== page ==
Mars may have once been home to large salt lakes similar to those found in South America, a new study reveals. So, where did they go?
Massive salty lakes may have once dotted the Martian landscape, a new study from Texas A&M reveals. Examining the geological terrain of Gale Crater on Mars also revealed the Red Planet experienced wet and dry periods which could have been a prime mover of the environment on that world.
Gale Crater stretches 158 kilometers (95 miles) across, and has been explored by the Curiosity rover since 2012 as part of NASA’s Mars Science Laboratory (MSL) mission. This sizable geological feature was formed 3.6 billion years ago when a massive body impacted the surface of the Red Planet.
“Since then, its geological terrains have recorded the history of Mars, and studies have shown Gale Crater reveals signs that liquid water was present over its history, which is a key ingredient of microbial life as we know it,” Marion Nachon, a postdoctoral research associate in the Department of Geology and Geophysics at Texas A&M, said.
Researchers believe the ancient salt lakes on Mars were much like those found in South America, especially those found in the Altiplano region near the border between Bolivia and Peru. There, rivers and streams running off mountains send water into a basin, rather than to an ocean or sea. Geologists studying Mars believe Gale Crater once had a similar environment.
“Gale Crater is the ancient remnant of a massive impact. Sediment carried by water and wind eventually filled in the crater floor, layer by layer. After the sediment hardened, wind carved the layered rock into the towering Mount Sharp,” NASA reports.
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Since 2012, the Curiosity Mars Rover has explored Gale Crater and surrounding regions, utilizing 17 instruments in an effort to learn if the environment there is, or was ever, capable of supporting life.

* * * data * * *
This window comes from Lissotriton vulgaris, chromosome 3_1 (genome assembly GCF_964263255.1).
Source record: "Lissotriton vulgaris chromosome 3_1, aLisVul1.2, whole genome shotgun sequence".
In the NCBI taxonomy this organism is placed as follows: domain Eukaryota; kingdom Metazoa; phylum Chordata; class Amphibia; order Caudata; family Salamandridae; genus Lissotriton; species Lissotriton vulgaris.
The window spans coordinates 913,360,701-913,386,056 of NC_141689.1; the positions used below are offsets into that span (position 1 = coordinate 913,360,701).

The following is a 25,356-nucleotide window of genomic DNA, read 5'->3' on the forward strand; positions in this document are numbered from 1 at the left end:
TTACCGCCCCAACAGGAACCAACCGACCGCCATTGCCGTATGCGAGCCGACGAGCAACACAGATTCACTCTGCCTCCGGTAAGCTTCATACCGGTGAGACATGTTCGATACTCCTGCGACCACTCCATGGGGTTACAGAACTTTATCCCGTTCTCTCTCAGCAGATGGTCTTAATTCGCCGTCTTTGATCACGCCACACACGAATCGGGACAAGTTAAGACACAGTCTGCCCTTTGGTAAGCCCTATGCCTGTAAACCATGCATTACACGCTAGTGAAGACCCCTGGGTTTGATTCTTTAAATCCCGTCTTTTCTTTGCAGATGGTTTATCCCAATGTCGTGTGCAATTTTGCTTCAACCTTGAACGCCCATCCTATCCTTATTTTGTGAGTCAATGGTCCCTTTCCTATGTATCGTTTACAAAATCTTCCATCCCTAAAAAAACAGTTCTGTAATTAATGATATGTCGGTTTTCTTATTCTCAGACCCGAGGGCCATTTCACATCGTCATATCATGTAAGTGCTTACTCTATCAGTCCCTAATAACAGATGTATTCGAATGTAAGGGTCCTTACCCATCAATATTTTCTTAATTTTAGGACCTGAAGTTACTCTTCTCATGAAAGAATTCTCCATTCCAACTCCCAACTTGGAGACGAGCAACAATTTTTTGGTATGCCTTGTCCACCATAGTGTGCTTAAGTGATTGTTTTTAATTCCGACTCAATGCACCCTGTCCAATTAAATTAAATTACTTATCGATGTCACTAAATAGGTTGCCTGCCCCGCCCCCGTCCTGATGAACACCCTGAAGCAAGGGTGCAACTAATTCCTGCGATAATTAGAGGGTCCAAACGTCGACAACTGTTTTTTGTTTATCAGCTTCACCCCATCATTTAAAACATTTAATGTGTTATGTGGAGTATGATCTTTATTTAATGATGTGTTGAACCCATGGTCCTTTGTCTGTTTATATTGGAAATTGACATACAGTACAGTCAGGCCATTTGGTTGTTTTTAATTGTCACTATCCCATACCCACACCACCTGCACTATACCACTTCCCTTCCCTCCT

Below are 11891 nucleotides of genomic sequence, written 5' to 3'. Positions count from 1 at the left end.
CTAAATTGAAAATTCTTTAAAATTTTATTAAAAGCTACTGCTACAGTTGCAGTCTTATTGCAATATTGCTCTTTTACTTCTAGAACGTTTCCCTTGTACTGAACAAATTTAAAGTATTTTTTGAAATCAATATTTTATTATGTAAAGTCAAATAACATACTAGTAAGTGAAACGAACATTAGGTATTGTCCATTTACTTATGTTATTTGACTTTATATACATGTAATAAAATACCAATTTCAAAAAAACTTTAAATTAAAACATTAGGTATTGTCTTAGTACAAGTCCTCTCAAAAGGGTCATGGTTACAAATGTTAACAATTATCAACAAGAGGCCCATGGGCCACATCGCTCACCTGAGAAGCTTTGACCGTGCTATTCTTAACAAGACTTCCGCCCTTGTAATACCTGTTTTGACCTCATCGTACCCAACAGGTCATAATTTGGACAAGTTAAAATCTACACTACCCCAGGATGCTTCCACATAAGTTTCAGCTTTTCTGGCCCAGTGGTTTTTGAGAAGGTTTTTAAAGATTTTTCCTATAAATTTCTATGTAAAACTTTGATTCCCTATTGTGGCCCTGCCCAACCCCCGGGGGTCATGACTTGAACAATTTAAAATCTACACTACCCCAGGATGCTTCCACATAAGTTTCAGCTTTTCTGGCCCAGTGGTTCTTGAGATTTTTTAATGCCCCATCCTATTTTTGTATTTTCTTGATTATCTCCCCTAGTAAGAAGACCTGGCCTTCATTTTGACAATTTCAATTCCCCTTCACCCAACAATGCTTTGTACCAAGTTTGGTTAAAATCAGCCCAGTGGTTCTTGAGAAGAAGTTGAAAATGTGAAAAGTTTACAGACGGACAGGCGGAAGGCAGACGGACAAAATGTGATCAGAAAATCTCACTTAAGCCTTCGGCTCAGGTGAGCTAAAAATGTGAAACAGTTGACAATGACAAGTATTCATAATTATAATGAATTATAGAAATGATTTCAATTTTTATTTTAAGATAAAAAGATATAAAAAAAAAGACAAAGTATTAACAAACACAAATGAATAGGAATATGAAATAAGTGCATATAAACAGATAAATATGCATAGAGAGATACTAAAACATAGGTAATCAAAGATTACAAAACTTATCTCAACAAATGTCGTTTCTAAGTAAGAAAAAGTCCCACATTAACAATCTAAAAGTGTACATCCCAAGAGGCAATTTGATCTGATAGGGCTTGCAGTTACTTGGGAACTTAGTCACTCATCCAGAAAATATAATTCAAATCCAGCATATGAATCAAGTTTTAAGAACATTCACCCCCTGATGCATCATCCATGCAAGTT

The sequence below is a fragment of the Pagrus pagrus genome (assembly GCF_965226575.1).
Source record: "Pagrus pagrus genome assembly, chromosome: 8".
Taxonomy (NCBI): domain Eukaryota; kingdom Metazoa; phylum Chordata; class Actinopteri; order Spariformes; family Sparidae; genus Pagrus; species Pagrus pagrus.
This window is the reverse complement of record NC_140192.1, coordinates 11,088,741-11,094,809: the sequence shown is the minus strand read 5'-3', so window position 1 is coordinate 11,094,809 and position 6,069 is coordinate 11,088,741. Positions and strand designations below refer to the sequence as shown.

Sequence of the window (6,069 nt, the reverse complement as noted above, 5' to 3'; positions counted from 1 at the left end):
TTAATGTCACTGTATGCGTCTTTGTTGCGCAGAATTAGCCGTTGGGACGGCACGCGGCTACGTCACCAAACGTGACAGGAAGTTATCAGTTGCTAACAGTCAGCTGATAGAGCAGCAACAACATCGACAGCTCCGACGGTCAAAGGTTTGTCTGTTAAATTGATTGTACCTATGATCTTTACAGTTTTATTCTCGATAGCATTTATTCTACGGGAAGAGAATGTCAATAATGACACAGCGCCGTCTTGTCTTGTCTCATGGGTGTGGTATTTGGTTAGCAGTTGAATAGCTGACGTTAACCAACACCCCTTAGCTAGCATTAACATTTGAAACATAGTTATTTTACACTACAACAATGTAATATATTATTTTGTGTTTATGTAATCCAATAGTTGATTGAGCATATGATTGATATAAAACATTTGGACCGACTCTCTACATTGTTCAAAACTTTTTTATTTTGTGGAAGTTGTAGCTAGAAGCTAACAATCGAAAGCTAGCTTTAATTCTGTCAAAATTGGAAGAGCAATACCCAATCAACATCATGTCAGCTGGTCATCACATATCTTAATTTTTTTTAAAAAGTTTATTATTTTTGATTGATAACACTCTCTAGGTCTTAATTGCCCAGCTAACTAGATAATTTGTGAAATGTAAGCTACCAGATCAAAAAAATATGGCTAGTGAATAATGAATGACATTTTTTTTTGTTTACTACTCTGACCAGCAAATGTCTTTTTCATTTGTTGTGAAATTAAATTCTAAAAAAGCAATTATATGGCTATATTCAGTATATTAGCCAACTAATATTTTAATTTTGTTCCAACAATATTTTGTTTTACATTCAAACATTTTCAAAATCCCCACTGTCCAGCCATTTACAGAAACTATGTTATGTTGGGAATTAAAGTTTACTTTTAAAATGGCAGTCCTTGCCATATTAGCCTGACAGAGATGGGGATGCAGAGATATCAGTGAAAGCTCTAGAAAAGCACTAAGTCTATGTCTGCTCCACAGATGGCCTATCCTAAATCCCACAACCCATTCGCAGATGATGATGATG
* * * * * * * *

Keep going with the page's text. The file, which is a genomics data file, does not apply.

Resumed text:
Curiosity recently found an ancient oasis on the Red Planet, and the findings lend evidence to the idea that Gale Crater was once dotted by small ponds.
“This latest clue may be a sign of findings to come as Curiosity heads toward a region called the “sulfate-bearing unit,” which is expected to have formed in an even drier environment. It represents a stark difference from lower down the mountain, where Curiosity discovered evidence of persistent freshwater lakes,” NASA reported in October 2019.
Studies of Gale Crater suggest that basin experienced at least one major drought and recovery prior to the final drying out period that forever altered the climate of Mars. It is also possible that water in Gale Crater sat in several separate lakes, which evaporated at different rates.
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“There is every reason to think that in the coming years Mars and its mysteries will become increasingly familiar to the inhabitants of the Planet Earth.”
― Carl Sagan, Pale Blue Dot: A Vision of the Human Future in Space
Several mysteries of these ancient salt lakes on Mars remain, researchers explain. Not the least of these is discovering how long these ancient salty lakes existed on the surface of Mars before they disappeared.
“During these drying periods, salt ponds eventually formed. It is difficult to say exactly how large these ponds were, but the lake in Gale Crater was present for long periods of time — from at least hundreds of years to perhaps tens of thousands of years,” Nachon describes.
Another puzzle concerns exactly what happened to the lakes, as the surface of Mars developed an arid, desert environment. One idea is that Mars lost its protective magnetic field, allowing the solar wind and radiation to strip the Red Planet of its atmosphere over millions of years.
With an atmosphere becoming thinner, the pressure at the surface became lesser, and the conditions for liquid water to be stable at the surface were not fulfilled anymore. So liquid water became unsustainable and evaporated,” Nachon explained.
These new findings provide a chance for researchers to examine the wet-and-dry cycles of ancient Mars, but it also opens up more detailed information about the local geology, and the chance that ancient life once took a foothold in the region.
“They also tell us about the types of chemical elements (in this case sulfur, a key ingredient for life) that were available in the liquid water present at the surface at the time, and about the type of environmental fluctuations Mars life would have had to cope with, if it ever existed.”
This study is detailed in the journal Nature Geoscience.
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